January 15, 2009
Repressive Protein Plays Unexpected Role In Odor Adaptation
New research provides valuable insight into the molecular mechanisms that allow experience to influence behavior. The study, published by Cell Press in the January 15th issue of the journal Neuron, shows that a normally repressive protein can promote plasticity in sensory neurons by linking odor stimulation with the synthesis of a key adaptation protein.
Successful organisms must be able to adjust their behavior as a result of their experiences. This requires sensory neurons that can accurately sense the environment, paying attention to meaningful stimuli while ignoring persistent stimuli that do not provide critical new information."Brief stimulation elicits rapidly reversible adjustments in the excitability of sensory neurons that allow an animal to track changes in its environment while prolonged stimulation elicits more enduring changes that allow the animal to reset its sensitivity to long-lasting alterations, such as the presence of a persistent odor," explains senior study author Dr. Noelle D. L'Etoile from the Center for Neuroscience at the University of California at Davis.
Dr. L'Etoile, along with Dr. Julia Kaye and colleagues, examined how sensory neurons alter their responsiveness as a function of prolonged experiences by studying the molecular mechanisms that underlie adaptation of olfactory sensory neurons in the microscopic worm, C. elegans. Specifically, the researchers were interested in determining how an alteration in the synthesis of new proteins (a process called translation) might be involved in sensory neuron plasticity.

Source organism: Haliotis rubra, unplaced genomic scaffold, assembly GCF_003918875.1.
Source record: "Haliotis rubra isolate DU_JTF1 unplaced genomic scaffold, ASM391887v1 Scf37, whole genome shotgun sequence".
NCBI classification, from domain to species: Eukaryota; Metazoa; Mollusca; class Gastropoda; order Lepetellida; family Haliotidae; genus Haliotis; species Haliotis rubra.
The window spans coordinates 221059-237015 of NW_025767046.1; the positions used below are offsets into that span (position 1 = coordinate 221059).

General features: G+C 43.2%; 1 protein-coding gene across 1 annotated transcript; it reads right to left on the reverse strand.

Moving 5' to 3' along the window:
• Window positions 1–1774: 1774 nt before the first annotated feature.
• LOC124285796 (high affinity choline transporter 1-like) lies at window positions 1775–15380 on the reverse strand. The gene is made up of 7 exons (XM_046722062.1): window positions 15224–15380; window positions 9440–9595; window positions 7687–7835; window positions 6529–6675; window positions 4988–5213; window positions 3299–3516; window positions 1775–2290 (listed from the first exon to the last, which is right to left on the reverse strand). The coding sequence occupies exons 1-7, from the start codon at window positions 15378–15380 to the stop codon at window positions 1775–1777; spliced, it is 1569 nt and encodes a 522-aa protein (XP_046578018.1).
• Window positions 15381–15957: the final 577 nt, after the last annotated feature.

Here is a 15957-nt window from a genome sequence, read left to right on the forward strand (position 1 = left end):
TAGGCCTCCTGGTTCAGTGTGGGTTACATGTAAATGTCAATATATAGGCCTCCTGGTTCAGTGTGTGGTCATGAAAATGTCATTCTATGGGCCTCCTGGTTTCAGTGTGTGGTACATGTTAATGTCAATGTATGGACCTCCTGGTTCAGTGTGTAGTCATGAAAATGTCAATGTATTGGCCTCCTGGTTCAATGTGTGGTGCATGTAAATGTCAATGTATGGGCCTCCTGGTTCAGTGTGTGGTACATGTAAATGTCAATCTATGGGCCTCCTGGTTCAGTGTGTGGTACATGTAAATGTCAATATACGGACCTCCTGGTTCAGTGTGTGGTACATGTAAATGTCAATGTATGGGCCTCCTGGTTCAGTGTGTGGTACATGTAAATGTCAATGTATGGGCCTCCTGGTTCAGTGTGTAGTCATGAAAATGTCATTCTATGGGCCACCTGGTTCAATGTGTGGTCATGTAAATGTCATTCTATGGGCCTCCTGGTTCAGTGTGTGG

Previous research by the group demonstrated that short-term and long-term adaptation of specific C. elegans olfactory neurons required the cGMP-dependent protein kinase EGL-4 and that specific mutations within the egl-4 gene interfered with adaptation. Interestingly, the relevant mutations were in an untranslated region of the gene that was shown to be part of a highly conserved translation-repressing Nanos Response Element (NRE).
NREs bind the Pumilio/Fem-3 Binding Factor (PUF) family of translational repressors. The researchers found that both the PUF-binding site within the egl-4 gene and the PUF FBF-1 protein (which binds to the PUF site) were required at the time of odor exposure to promote adaptation to odors. The element also appeared to localize EGL-4 translation near the olfactory neuron sensory cilia.
"Although the RNA-binding PUF proteins have been shown to promote plasticity in development by temporally and spatially repressing translation, this work reveals that in the adult nervous system, they can work in a different way to promote experience-dependent plasticity by activating translation in response to environmental stimulation," explains Dr. L'Etoile.
The researchers include Julia A. Kaye, University of California, Davis, Davis, CA; Natalie C. Rose, University of California, San Diego School of Medicine, La Jolla, CA; Brett Goldsworthy, Amgen Inc., South San Francisco, CA; Andrei Goga, University of California, San Francisco, San Francisco, CA; and Noelle D. L'Etoile, University of California, Davis, Davis, CA.
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